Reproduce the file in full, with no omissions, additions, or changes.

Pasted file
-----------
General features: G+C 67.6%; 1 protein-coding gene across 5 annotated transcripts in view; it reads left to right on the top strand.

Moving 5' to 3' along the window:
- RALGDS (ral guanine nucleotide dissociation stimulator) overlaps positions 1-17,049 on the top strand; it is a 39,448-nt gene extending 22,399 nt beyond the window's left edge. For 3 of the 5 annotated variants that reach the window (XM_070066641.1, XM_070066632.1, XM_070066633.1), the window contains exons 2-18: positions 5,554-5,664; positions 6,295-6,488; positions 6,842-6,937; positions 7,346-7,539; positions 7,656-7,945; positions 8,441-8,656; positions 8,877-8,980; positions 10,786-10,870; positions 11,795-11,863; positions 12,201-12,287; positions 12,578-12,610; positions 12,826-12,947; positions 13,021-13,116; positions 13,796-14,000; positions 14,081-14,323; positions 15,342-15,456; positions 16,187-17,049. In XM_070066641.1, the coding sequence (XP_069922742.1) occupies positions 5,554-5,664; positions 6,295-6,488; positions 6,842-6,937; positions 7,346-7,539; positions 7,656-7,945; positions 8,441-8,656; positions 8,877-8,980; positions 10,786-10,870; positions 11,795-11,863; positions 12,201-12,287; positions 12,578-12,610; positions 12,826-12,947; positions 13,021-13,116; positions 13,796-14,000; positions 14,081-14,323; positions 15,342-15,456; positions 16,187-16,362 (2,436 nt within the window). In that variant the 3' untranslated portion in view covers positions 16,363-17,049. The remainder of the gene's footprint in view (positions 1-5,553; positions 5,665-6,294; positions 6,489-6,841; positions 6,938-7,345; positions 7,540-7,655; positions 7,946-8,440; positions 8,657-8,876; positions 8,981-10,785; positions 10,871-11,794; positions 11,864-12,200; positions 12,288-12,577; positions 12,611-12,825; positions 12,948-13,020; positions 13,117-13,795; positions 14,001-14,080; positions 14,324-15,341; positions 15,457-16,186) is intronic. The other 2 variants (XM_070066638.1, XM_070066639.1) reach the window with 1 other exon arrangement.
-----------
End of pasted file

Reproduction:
General features: G+C 67.6%; 1 protein-coding gene across 5 annotated transcripts in view; it reads left to right on the top strand.

Moving 5' to 3' along the window:
- RALGDS (ral guanine nucleotide dissociation stimulator) overlaps positions 1-17,049 on the top strand; it is a 39,448-nt gene extending 22,399 nt beyond the window's left edge. For 3 of the 5 annotated variants that reach the window (XM_070066641.1, XM_070066632.1, XM_070066633.1), the window contains exons 2-18: positions 5,554-5,664; positions 6,295-6,488; positions 6,842-6,937; positions 7,346-7,539; positions 7,656-7,945; positions 8,441-8,656; positions 8,877-8,980; positions 10,786-10,870; positions 11,795-11,863; positions 12,201-12,287; positions 12,578-12,610; positions 12,826-12,947; positions 13,021-13,116; positions 13,796-14,000; positions 14,081-14,323; positions 15,342-15,456; positions 16,187-17,049. In XM_070066641.1, the coding sequence (XP_069922742.1) occupies positions 5,554-5,664; positions 6,295-6,488; positions 6,842-6,937; positions 7,346-7,539; positions 7,656-7,945; positions 8,441-8,656; positions 8,877-8,980; positions 10,786-10,870; positions 11,795-11,863; positions 12,201-12,287; positions 12,578-12,610; positions 12,826-12,947; positions 13,021-13,116; positions 13,796-14,000; positions 14,081-14,323; positions 15,342-15,456; positions 16,187-16,362 (2,436 nt within the window). In that variant the 3' untranslated portion in view covers positions 16,363-17,049. The remainder of the gene's footprint in view (positions 1-5,553; positions 5,665-6,294; positions 6,489-6,841; positions 6,938-7,345; positions 7,540-7,655; positions 7,946-8,440; positions 8,657-8,876; positions 8,981-10,785; positions 10,871-11,794; positions 11,864-12,200; positions 12,288-12,577; positions 12,611-12,825; positions 12,948-13,020; positions 13,117-13,795; positions 14,001-14,080; positions 14,324-15,341; positions 15,457-16,186) is intronic. The other 2 variants (XM_070066638.1, XM_070066639.1) reach the window with 1 other exon arrangement.